The survey results also show that the commission suits are weighing on industry members generally.

Credit: Jim Dalrymple II

  • Agents are dissatisfied: Among agent respondents to the survey, a large plurality, or about 41 percent, indicated that they are not satisfied with NAR’s settlement.
  • Many of the “other” responses to this question also expressed dissatisfaction with the settlement.
    • “Absolutely not,” one person responded to the question about being satisfied, “the media has made huge false statements.” The comment typified the type of responses the question elicited.

The survey further found significant levels of ambivalence about NAR itself.

  • A plurality of agent respondents, or 43 percent, indicated that they aren’t “sure anymore” if the organization is “a positive for the industry.”
  • Fewer than a quarter of agent respondents, or 24 percent, selected the unequivocal “yes” when asked if NAR is a positive.

Credit: Jim Dalrymple II

The survey also included an entirely free response question asking about “the most relevant question to ask a recruiter today.” Commission lawsuit issues were a recurring theme:

  • “How will I as an agent have my commission be protected by this firm?”
  • “How is the legal education and risk management structured?”
  • “Will you be around?”

All of this shows that the commission lawsuits and settlements are hanging over the industry in anxiety-inducing ways. And it’s notable that real estate pros see the issue as specifically a recruiting challenge on par with the brutal market.

So will litigation throw a wrench into the recruiting gears?

Experts who spoke with Intel agreed that lawsuits and lawsuit settlements are likely to change the industry. But they generally don’t envision a metaphorical nuclear bomb.

Instead, they described something closer to an evolution that will change the way real estate professionals think about talent.

  • The rise (or fall) of the middle-tier agent: Cofano doesn’t envision a huge exodus due to commission litigation. Why? Because many “licensees did no transactions last year.” Those people are holding on without doing deals now, so are unlikely to suddenly abandon real estate if it gets harder. Instead, Cofano thinks the big change will be that leaders expend “a lot of effort around the quality of the middle tier” — in other words, the agents who aren’t yet top performers, but who can close sales. Those agents will be under the most intense pressure from coming changes, but may also benefit as brokers work to elevate agents who want to stay in the business.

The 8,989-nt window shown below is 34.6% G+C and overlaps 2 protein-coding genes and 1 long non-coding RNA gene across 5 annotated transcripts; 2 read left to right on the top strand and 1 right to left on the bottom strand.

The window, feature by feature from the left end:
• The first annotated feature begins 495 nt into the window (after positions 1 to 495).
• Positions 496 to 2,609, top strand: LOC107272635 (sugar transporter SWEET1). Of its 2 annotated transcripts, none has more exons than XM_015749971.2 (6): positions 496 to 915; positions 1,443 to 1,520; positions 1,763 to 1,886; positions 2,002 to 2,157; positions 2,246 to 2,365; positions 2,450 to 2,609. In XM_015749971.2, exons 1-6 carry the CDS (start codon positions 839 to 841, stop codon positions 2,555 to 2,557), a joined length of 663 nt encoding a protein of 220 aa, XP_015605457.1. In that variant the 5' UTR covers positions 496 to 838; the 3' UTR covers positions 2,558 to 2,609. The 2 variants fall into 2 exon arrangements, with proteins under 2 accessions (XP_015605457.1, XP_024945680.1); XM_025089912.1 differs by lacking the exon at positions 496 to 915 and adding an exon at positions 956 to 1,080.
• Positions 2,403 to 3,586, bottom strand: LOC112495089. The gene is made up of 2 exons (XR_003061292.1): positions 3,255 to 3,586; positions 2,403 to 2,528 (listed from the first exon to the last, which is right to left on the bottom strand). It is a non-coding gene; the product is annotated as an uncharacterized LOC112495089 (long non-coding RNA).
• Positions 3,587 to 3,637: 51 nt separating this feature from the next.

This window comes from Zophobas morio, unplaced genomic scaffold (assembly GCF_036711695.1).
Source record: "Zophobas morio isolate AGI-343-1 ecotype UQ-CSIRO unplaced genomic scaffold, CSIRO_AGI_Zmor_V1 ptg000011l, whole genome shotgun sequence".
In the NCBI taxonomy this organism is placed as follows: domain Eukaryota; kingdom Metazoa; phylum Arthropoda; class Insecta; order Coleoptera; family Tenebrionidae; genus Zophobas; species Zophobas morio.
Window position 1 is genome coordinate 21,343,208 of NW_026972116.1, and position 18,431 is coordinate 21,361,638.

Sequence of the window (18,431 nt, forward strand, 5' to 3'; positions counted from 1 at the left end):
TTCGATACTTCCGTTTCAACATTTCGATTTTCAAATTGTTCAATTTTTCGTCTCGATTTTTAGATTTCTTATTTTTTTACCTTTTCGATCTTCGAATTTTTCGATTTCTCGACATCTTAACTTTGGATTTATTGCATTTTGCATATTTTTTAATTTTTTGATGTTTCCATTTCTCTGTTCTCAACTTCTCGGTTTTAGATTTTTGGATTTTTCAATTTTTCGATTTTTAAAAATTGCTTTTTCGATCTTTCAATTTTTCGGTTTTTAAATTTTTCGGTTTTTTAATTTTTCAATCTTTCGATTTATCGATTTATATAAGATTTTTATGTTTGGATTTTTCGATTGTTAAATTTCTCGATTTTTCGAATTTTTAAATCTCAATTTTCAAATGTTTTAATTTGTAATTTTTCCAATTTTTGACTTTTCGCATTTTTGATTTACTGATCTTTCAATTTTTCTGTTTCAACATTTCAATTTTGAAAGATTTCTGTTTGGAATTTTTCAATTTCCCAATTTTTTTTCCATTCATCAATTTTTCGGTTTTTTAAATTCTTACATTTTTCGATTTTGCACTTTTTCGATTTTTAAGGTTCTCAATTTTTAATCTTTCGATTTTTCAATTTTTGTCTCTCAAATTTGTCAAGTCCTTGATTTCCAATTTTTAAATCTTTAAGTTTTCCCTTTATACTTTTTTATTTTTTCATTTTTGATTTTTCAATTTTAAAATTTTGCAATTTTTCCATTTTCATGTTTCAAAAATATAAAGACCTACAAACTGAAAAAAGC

• “Brokers are going to have to deliver more substantive value to those individuals in terms of the brokerage value proposition.”
    • “The level of recruitment is going to intensify. The winners are going to be the agents who are able to stick around and get the value.”
  • Chaos is a ladder: Chris Heller, president of OJO and Movoto, thinks lower-skilled agents will gradually leave the business, but noted that agent ranks will shrink “over a number of years, not a couple of months.” The size of the agent pool matters for recruiting, of course, because the supply of labor will dictate the intensity of the competition; fewer workers means brokerages eager to grow their headcounts have to fight even harder. But Heller made a similar point to Cofano about agents in the middle of the pack.
    • “There are recruiting opportunities to take these agents who are struggling and say, ‘Hey, we have a process that works.’”
    • Heller also said that even with uncertainties on the horizon, it’s possible to seize the moment: “Whenever there’s change or upheaval and you throw a big rock in the pond, that creates opportunities.”